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Surgeon. 2010 Oct;8(5):252-8. doi: 10.1016/j.surge.2010.03.005. Epub 2010 May 13.

Nipple discharge and the efficacy of duct cytology in evaluating breast cancer risk.

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Department of Breast & Endocrine Surgery, Mater Misericordiae University Hospital, Dublin, Ireland.



Nipple discharge accounts for up to 5% of referrals to breast surgical services. With the vast majority of breast carcinomas originating in the ductal system, symptomatic dysfunction of this system often raises disproportionate clinical concern. The aim of this study is firstly, to evaluate the clinical importance of nipple discharge as an indicator of underlying malignancy and secondly, to assess the diagnostic application of duct cytology in patients presenting with nipple discharge.


We performed a retrospective analysis of all patients presenting with nipple discharge as their primary symptom to the symptomatic breast unit at a tertiary referral center over a 30-month period (n = 313). The Hospital Inpatient Enquiry (HIPE) System and BreastHealth database were used to identify our study cohort. Parameters evaluated included patient demographics, clinical presentation, clinical evaluation, radiological assessment and histological/cytological analysis.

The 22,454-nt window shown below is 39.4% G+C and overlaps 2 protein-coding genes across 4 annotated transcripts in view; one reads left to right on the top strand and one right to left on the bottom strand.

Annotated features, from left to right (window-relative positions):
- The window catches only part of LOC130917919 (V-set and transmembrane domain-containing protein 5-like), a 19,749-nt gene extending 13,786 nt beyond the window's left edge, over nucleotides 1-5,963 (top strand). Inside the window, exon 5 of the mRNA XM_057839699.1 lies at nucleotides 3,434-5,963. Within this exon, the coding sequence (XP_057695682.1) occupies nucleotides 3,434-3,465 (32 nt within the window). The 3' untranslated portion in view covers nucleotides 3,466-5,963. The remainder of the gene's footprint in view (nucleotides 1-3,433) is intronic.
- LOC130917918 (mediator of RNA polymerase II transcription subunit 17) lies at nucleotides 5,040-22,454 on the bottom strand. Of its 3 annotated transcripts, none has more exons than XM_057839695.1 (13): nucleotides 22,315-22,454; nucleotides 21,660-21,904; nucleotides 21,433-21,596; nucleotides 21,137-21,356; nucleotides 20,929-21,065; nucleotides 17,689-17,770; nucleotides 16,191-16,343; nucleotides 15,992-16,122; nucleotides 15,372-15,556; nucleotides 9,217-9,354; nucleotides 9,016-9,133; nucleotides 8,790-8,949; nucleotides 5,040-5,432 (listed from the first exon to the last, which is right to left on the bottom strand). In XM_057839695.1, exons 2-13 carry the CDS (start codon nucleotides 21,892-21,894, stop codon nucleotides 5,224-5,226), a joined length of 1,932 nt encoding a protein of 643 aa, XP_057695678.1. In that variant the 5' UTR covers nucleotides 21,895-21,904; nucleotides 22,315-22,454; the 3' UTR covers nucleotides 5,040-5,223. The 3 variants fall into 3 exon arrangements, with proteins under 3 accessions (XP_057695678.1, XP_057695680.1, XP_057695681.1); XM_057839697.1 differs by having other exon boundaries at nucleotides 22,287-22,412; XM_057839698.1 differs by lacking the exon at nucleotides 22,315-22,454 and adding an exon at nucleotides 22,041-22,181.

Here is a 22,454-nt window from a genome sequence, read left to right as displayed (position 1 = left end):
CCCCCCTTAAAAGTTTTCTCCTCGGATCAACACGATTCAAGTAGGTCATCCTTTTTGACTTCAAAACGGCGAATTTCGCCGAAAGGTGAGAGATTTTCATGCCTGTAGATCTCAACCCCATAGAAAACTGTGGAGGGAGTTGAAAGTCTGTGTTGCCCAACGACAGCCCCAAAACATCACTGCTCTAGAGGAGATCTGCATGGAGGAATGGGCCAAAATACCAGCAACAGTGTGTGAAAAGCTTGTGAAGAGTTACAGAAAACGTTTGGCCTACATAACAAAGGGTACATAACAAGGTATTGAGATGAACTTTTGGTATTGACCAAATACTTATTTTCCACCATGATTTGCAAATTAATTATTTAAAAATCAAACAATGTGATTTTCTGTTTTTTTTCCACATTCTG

Three-hundred and thirteen patients presented with nipple discharge as their primary complaint. Invasive breast carcinoma was diagnosed by Triple Assessment in 5% of patients. 24% of patients presenting with nipple discharge underwent nipple aspiration and cytological analysis. Duct cytology was diagnostic of the underlying breast carcinoma in 50% of triple assessment diagnosed carcinoma. Four risk factors were identified as having a significant association with breast carcinoma, these included (a) age >50 years (p < 0.0001), (b) bloody nipple discharge (p < 0.008), (c) presence of a breast lump (p < 0.0001) and (d) single duct discharge (p < 0.006).


Nipple discharge is a poor indicator of an underlying malignancy. Use of nipple aspiration and duct cytology for the assessment of nipple discharge is of limited diagnostic benefit. However, by utilizing the systematic, gold standard approach of Triple Assessment (clinical, radiological and cytological evaluation), the risk of underlying carcinoma can be accurately defined.

[Indexed for MEDLINE]

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